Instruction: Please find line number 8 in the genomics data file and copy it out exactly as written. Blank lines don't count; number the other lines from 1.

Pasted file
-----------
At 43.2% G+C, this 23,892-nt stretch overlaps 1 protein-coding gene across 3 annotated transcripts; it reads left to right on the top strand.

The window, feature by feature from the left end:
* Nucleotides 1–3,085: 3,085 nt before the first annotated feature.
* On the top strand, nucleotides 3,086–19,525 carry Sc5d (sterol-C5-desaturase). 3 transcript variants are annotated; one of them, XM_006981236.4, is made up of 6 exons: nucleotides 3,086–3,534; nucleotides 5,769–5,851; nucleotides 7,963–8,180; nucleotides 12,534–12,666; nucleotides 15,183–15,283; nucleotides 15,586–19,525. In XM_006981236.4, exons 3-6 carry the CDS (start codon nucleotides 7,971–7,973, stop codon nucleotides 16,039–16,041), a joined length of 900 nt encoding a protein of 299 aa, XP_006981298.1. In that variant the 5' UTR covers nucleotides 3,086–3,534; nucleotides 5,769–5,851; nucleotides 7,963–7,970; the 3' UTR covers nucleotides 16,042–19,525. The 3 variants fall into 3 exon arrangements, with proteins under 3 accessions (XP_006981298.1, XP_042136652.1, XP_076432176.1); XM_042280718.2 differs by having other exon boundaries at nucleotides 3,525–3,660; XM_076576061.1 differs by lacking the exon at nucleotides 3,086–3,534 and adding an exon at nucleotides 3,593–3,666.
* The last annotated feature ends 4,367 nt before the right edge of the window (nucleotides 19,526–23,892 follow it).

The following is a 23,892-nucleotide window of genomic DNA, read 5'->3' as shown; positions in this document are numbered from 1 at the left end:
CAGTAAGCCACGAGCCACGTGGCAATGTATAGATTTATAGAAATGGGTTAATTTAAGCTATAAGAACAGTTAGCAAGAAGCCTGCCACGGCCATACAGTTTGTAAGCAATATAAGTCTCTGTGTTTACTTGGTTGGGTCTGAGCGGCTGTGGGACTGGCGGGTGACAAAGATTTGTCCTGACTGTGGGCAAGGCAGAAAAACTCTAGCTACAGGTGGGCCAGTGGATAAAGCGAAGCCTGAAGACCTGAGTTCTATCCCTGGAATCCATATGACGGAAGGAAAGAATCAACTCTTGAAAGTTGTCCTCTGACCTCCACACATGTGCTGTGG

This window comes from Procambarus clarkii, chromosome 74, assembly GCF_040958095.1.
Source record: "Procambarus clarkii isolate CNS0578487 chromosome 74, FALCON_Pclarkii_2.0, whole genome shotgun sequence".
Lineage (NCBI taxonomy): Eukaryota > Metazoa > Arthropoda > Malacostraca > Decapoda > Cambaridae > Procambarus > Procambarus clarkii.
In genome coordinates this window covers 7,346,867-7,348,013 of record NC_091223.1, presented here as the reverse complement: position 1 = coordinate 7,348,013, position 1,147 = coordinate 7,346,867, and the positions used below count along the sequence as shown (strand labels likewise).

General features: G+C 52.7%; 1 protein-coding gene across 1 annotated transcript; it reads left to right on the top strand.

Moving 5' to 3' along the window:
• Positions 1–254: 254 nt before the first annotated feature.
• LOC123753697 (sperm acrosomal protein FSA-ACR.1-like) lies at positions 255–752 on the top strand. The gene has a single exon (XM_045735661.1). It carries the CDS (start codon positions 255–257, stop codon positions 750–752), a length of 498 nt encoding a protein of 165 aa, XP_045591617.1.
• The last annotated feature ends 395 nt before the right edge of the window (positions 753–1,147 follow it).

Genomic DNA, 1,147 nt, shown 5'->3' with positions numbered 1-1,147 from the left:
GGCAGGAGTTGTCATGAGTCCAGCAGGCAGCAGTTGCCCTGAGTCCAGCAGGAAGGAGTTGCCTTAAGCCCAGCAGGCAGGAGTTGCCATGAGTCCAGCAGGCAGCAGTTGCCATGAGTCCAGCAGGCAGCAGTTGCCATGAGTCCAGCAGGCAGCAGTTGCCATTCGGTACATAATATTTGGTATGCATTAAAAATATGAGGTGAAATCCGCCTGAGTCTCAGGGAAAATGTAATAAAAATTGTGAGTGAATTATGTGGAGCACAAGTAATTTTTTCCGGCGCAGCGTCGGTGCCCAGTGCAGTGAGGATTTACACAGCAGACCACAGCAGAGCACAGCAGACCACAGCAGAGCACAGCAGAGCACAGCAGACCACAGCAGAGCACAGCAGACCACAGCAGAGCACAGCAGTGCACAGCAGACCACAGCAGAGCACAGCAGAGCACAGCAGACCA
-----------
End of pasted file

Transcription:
This window comes from Procambarus clarkii, chromosome 74, assembly GCF_040958095.1.